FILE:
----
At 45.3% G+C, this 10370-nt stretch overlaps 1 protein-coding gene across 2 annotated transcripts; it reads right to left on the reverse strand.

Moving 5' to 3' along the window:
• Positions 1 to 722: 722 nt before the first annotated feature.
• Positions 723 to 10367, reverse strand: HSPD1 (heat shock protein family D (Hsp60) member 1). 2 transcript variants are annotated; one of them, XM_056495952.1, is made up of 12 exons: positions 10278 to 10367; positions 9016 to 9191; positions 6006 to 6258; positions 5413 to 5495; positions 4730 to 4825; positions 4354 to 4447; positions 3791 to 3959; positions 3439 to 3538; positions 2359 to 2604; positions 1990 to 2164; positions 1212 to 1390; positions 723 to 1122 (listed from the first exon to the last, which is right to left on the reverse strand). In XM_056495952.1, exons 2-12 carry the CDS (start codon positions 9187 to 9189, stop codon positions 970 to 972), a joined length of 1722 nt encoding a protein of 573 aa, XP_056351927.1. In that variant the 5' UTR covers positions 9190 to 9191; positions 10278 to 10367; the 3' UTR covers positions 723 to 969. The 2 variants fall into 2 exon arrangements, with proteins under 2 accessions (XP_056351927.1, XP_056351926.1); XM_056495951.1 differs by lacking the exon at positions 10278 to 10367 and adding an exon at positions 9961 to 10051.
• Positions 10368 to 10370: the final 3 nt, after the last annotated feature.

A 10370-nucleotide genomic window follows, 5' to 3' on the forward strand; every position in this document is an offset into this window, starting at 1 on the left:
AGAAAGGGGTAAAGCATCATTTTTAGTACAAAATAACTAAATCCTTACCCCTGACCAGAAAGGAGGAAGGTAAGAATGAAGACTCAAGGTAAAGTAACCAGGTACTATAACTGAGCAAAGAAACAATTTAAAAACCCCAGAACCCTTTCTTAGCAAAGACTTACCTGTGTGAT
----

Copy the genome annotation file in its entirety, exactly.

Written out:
At 45.3% G+C, this 10370-nt stretch overlaps 1 protein-coding gene across 2 annotated transcripts; it reads right to left on the reverse strand.

Moving 5' to 3' along the window:
• Positions 1 to 722: 722 nt before the first annotated feature.
• Positions 723 to 10367, reverse strand: HSPD1 (heat shock protein family D (Hsp60) member 1). 2 transcript variants are annotated; one of them, XM_056495952.1, is made up of 12 exons: positions 10278 to 10367; positions 9016 to 9191; positions 6006 to 6258; positions 5413 to 5495; positions 4730 to 4825; positions 4354 to 4447; positions 3791 to 3959; positions 3439 to 3538; positions 2359 to 2604; positions 1990 to 2164; positions 1212 to 1390; positions 723 to 1122 (listed from the first exon to the last, which is right to left on the reverse strand). In XM_056495952.1, exons 2-12 carry the CDS (start codon positions 9187 to 9189, stop codon positions 970 to 972), a joined length of 1722 nt encoding a protein of 573 aa, XP_056351927.1. In that variant the 5' UTR covers positions 9190 to 9191; positions 10278 to 10367; the 3' UTR covers positions 723 to 969. The 2 variants fall into 2 exon arrangements, with proteins under 2 accessions (XP_056351927.1, XP_056351926.1); XM_056495951.1 differs by lacking the exon at positions 10278 to 10367 and adding an exon at positions 9961 to 10051.
• Positions 10368 to 10370: the final 3 nt, after the last annotated feature.

A 10370-nucleotide genomic window follows, 5' to 3' on the forward strand; every position in this document is an offset into this window, starting at 1 on the left:
AGAAAGGGGTAAAGCATCATTTTTAGTACAAAATAACTAAATCCTTACCCCTGACCAGAAAGGAGGAAGGTAAGAATGAAGACTCAAGGTAAAGTAACCAGGTACTATAACTGAGCAAAGAAACAATTTAAAAACCCCAGAACCCTTTCTTAGCAAAGACTTACCTGTGTGAT